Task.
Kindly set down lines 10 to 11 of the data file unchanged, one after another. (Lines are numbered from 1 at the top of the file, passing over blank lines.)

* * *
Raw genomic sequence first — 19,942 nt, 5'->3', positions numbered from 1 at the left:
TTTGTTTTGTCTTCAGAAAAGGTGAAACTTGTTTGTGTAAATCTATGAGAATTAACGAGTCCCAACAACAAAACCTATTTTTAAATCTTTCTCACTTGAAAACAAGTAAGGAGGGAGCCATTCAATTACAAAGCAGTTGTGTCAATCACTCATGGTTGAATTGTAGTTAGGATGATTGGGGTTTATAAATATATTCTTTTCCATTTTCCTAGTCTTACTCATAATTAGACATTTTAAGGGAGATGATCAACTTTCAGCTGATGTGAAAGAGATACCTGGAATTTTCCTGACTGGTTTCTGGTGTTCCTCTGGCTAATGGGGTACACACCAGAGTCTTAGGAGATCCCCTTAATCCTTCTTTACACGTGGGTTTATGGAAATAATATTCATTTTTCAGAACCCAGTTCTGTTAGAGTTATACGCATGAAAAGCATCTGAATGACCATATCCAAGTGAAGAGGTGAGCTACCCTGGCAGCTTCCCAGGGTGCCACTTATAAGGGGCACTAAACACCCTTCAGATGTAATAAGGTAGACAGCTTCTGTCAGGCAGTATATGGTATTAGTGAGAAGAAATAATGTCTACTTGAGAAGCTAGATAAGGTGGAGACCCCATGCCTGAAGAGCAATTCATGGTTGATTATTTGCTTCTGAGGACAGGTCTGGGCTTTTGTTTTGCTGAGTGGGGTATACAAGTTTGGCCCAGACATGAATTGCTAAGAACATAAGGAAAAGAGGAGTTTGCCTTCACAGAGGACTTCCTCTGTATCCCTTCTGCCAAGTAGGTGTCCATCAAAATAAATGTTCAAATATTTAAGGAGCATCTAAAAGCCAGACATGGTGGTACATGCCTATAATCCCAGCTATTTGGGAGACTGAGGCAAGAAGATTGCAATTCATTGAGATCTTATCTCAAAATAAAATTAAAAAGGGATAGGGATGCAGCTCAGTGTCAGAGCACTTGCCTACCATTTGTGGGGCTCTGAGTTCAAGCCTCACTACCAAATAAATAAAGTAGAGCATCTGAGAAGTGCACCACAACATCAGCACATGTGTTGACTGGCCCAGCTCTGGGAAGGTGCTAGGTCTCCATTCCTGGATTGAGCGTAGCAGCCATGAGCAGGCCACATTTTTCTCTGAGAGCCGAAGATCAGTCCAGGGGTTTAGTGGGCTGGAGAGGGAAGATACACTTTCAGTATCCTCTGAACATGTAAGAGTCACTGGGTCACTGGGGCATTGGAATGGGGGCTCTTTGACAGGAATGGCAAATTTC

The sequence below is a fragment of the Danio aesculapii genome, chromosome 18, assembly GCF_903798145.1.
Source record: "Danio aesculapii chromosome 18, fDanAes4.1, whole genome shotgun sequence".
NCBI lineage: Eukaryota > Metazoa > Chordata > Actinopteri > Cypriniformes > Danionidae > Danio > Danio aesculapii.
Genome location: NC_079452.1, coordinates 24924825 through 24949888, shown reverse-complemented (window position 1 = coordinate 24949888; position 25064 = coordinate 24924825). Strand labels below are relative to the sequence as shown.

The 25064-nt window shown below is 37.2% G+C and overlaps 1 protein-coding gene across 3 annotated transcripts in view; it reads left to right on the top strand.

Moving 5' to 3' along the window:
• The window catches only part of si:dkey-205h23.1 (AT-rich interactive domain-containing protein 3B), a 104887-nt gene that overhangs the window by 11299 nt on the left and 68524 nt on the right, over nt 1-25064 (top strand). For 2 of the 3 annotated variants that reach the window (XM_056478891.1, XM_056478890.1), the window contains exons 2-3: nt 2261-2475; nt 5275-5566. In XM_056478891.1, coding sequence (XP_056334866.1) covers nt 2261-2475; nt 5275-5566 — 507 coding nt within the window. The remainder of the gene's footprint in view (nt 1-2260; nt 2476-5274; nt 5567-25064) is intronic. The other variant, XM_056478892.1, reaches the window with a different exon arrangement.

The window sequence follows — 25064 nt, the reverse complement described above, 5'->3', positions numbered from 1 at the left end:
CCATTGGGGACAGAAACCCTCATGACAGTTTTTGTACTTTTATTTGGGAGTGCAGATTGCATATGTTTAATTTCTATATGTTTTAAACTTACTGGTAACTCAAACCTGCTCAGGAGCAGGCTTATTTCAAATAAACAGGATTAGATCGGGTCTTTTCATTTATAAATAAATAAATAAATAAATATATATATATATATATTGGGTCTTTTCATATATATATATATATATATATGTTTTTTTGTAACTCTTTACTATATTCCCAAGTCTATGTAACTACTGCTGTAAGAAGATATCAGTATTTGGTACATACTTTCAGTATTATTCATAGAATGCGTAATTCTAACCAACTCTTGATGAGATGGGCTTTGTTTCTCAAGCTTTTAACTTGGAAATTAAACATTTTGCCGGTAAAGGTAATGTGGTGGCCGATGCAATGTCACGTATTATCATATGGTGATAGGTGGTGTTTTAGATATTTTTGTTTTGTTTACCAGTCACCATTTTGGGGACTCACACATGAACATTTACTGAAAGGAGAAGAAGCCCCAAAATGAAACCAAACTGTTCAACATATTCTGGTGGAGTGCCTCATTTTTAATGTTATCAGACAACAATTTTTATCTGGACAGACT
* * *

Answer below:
The window sequence follows — 25064 nt, the reverse complement described above, 5'->3', positions numbered from 1 at the left end:
CCATTGGGGACAGAAACCCTCATGACAGTTTTTGTACTTTTATTTGGGAGTGCAGATTGCATATGTTTAATTTCTATATGTTTTAAACTTACTGGTAACTCAAACCTGCTCAGGAGCAGGCTTATTTCAAATAAACAGGATTAGATCGGGTCTTTTCATTTATAAATAAATAAATAAATAAATATATATATATATATATTGGGTCTTTTCATATATATATATATATATATATGTTTTTTTGTAACTCTTTACTATATTCCCAAGTCTATGTAACTACTGCTGTAAGAAGATATCAGTATTTGGTACATACTTTCAGTATTATTCATAGAATGCGTAATTCTAACCAACTCTTGATGAGATGGGCTTTGTTTCTCAAGCTTTTAACTTGGAAATTAAACATTTTGCCGGTAAAGGTAATGTGGTGGCCGATGCAATGTCACGTATTATCATATGGTGATAGGTGGTGTTTTAGATATTTTTGTTTTGTTTACCAGTCACCATTTTGGGGACTCACACATGAACATTTACTGAAAGGAGAAGAAGCCCCAAAATGAAACCAAACTGTTCAACATATTCTGGTGGAGTGCCTCATTTTTAATGTTATCAGACAACAATTTTTATCTGGACAGACT